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I’ve been playing in West End theatre orchestras for 25 years and have enjoyed it a great deal. As a gay man, I have never experienced any kind of direct prejudice at work, but I have observed that West End orchestras can be complicated environments when it comes to gender and sexuality.

Most West End musicians are male, which creates a baseline atmosphere of imbalance. And while musical theatre has a reputation for being a haven for gay men, my own experience is that a macho kind of maleness is more prevalent among musicians, perhaps as a reaction to the gay stereotype.

I mentioned that I have not experienced any kind of homophobic prejudice, but it’s possible that I might not know if I had. That’s because there is sometimes an ‘in-group’ in an orchestra pit, members of which may not discriminate against you to your face, but may move to exclude you when you are not present. I have witnessed this happening and I think most musicians know on some level that it happens. It’s why you see some musicians taking great care to act in ways that will not attract excessive attention, while others seem to act in ‘larger than life’ ways, deliberately making themselves figures of fun for the entertainment of other band members. Both techniques seem designed to make sure that relations with the rest of the orchestra stay positive.

This relates to gender and sexuality because some women and gay men seem compelled to play up aspects of these identities in order to fit in. For example, I have observed female musicians acting out passive, deferential or sexualised roles, as if they are going to get on better if they perform this way for the men around them. I have also seen women in pits become hard-drinking and ‘one of the lads’, which is another attempt at getting along with the boys. I have sympathy for both plights.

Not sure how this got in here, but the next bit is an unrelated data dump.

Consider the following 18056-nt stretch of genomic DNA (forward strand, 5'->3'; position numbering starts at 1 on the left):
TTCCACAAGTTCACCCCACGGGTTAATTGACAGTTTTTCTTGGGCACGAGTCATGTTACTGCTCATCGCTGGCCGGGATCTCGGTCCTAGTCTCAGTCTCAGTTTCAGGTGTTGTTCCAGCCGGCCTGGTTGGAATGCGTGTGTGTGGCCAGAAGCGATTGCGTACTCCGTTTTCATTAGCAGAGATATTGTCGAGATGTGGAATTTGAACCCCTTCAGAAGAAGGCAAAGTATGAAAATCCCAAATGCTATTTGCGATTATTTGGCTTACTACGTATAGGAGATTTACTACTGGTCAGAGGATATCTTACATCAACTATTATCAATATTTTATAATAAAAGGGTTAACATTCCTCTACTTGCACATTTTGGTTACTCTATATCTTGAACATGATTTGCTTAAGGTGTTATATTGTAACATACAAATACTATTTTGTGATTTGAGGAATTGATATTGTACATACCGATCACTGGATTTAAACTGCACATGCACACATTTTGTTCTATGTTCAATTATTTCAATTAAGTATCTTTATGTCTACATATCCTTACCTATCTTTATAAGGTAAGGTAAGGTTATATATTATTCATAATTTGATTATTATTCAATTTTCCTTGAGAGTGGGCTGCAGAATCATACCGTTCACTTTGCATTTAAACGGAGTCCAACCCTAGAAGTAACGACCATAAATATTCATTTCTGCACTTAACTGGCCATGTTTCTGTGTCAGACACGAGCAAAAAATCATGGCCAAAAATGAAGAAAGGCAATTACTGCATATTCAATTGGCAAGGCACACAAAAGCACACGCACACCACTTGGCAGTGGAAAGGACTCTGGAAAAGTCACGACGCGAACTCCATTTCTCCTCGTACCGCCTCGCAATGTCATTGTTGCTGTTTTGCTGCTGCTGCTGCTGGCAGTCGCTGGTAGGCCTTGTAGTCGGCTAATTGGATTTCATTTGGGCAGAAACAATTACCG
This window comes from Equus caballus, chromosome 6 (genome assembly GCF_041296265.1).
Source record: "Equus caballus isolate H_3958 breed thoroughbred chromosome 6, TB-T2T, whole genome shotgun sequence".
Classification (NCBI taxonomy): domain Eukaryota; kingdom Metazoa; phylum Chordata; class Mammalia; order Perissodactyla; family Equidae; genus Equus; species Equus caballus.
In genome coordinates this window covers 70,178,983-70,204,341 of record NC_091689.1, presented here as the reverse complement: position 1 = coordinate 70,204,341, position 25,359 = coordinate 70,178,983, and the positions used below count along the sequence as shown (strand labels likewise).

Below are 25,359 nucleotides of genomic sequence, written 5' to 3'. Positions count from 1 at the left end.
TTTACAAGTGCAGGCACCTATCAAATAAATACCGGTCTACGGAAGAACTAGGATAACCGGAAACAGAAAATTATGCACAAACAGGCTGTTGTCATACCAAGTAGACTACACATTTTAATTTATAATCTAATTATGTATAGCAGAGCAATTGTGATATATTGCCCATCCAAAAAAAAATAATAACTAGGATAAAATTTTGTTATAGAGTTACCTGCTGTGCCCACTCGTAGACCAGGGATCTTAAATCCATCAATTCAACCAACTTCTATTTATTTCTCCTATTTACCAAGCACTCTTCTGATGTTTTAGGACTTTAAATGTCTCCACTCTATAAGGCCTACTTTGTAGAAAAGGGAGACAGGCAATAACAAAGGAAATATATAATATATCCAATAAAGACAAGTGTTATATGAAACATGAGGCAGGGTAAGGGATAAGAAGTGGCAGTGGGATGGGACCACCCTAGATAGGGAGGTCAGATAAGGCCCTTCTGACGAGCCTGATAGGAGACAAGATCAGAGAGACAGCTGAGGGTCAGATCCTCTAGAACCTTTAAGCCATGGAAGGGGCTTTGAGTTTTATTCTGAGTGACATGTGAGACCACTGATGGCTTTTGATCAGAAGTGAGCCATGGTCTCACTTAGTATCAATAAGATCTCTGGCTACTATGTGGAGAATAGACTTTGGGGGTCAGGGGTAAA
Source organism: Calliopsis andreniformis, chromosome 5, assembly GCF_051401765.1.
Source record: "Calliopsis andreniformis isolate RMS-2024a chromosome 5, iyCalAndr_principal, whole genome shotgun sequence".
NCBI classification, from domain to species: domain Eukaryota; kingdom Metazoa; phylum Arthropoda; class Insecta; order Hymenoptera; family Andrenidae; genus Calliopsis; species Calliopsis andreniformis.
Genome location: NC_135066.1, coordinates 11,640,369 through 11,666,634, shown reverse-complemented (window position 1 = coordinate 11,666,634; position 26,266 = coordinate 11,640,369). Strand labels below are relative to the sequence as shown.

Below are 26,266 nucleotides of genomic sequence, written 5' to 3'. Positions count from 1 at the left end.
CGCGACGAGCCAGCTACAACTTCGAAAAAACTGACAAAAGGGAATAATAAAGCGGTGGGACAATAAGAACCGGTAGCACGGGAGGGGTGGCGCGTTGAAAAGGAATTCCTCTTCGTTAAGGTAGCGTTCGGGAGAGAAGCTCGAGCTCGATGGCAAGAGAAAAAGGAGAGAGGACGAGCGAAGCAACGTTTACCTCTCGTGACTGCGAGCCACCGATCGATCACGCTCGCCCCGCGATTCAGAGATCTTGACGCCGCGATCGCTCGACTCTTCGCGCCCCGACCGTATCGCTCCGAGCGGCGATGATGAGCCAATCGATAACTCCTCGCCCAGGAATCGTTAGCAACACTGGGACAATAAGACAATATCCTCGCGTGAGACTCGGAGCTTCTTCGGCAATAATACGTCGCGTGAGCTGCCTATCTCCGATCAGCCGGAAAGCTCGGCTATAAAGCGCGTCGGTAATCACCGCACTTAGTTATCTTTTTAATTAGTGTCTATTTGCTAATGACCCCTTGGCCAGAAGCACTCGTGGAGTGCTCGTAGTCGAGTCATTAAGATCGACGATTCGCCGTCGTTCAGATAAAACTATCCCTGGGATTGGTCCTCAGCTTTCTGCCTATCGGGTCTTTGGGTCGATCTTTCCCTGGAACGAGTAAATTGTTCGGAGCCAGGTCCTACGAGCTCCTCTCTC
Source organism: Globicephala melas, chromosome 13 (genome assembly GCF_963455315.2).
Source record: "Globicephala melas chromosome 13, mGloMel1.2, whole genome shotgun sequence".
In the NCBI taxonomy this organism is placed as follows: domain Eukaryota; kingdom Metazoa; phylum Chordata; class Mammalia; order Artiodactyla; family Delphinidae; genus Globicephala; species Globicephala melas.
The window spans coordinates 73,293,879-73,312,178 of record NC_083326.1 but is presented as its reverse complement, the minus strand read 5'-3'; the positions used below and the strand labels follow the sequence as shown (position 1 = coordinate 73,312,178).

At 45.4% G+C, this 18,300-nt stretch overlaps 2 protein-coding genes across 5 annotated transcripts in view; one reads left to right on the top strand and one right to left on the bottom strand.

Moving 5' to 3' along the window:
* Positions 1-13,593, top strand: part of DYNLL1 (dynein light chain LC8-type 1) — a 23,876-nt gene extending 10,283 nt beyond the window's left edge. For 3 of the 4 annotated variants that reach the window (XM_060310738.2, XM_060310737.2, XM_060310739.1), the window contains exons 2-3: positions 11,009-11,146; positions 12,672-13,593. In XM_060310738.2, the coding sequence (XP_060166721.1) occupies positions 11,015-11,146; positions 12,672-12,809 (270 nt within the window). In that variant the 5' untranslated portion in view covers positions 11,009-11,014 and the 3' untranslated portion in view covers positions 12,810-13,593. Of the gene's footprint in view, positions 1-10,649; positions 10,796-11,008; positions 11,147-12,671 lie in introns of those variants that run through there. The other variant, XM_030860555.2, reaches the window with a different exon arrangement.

With gay men, I have seen some keep quiet in the hope that they will be left undisturbed. Others, meanwhile, play up to an ‘outrageous’ stereotype, which is comedic but ultimately unthreatening.

Both, in my opinion, are efforts at navigating the environment successfully, and may well be unconscious behaviours. It seems wrong to me that the dynamics in orchestra pits might trigger these responses.

Other workplaces probably have issues with in-groups, and I’m sure it could be argued that these observations also apply to other male-dominated professions such as the police. But it’s not particularly helpful to point out examples of similar problems elsewhere, unless we can look to see how they are tackling these kinds of issues.

I should also say that I have worked in pits where I didn’t notice this problem at all, but I have seen it often enough to believe that it does exist, and that it may be creating a barrier to increasing the diversity in West End orchestras.

What I would like to see is an environment where everyone feels free and able to be themselves, within reasonable appropriateness, while also doing a good job. The reality, however, is that some West End pits are currently environments where certain ways of ‘being’ are more acceptable than others. Long term, it will benefit all musicians if we can fix this.

The West End is a great place to work overall, and all kinds of musicians should get the chance to experience it.

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